By Gared Shaffer

Herbicides are chemicals that prevent or stop normal plant growth and development. These chemicals provide producers cost effective control of many weed species in crop, hay and pasture operations. However, improper application or over use of herbicides may result in crop injury, poor weed control, herbicide resistant weeds, environmental contamination, or health risks.

Mode of Action (MOA)

All herbicide interactions with the plant, from application to final effect, are considered the mode of action. The mode of action involves absorption into the plant, translocation or movement in the plant, metabolism of the herbicide, and the physiological plant response.

Site of Action (SOA)

Herbicide Site of Action is the specific process in plants that the herbicide disrupts to interfere with plant growth and development. The SOA is the most important aspect of herbicides when dealing with prevention and control of herbicide resistant weeds.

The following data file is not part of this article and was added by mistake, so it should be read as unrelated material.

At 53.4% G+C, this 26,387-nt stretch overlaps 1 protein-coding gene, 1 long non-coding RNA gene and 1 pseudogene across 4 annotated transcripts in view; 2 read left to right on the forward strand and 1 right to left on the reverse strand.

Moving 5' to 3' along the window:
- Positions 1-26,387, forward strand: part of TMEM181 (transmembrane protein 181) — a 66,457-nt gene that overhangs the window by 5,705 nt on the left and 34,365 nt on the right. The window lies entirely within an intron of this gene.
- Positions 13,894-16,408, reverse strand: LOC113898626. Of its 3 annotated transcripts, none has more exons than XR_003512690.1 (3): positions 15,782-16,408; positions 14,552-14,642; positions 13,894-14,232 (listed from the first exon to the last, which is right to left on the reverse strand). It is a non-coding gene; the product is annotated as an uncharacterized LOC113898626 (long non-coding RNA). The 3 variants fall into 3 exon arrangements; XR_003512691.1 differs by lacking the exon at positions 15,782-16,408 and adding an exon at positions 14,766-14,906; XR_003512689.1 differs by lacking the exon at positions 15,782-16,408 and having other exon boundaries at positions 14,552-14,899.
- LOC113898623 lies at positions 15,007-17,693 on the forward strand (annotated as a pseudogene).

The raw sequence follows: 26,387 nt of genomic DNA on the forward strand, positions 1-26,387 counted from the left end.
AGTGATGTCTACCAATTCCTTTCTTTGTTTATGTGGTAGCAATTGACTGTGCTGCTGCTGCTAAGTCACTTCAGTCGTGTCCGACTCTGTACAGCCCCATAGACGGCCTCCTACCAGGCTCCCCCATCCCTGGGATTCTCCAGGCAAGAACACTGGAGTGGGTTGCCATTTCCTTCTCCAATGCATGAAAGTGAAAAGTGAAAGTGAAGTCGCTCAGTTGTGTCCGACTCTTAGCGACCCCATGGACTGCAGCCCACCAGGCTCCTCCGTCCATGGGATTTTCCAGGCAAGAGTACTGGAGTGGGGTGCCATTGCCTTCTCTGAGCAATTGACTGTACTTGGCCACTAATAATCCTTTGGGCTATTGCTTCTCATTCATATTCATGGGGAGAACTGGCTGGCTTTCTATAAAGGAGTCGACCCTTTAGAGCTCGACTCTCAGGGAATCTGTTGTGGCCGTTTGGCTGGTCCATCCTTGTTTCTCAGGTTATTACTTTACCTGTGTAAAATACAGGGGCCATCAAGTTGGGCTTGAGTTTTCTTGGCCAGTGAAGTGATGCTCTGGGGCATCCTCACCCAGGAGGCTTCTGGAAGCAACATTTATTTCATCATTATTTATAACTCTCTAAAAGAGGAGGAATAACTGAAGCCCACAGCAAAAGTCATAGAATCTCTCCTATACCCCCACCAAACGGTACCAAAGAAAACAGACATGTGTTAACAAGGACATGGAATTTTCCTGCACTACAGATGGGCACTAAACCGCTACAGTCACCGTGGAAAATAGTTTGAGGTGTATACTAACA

The National Weed Science Society has numbered each group of herbicides under the same MOA and SOA for ease of reference when planning your herbicide program (Table 1).

Resistance Management

Herbicide Mode of Action and Site of Action

As you can see from the table, there are 10 modes of action but only 8 of those are widely used, which in turn limits the available sites of action. 

There are over 700 registered herbicide products in South Dakota. Those products use 8 modes of action with 18 sites of action. Weed species that are resistant to three different sites of action: (SOA 1) ACCase, (SOA 2) ALS Inhibitors, and (SOA 9) EPSP Synthase Inhibitor (International Survey of Herbicide Resistant Weeds), are present in South Dakota. More cases of resistance could be present, but not yet documented. 

To slow weed resistance, make sure to rotate herbicide sites of action within different modes of action as much as possible. If you have suspected resistance on your land, please contact SDSU Extension so the proper measures can be taken.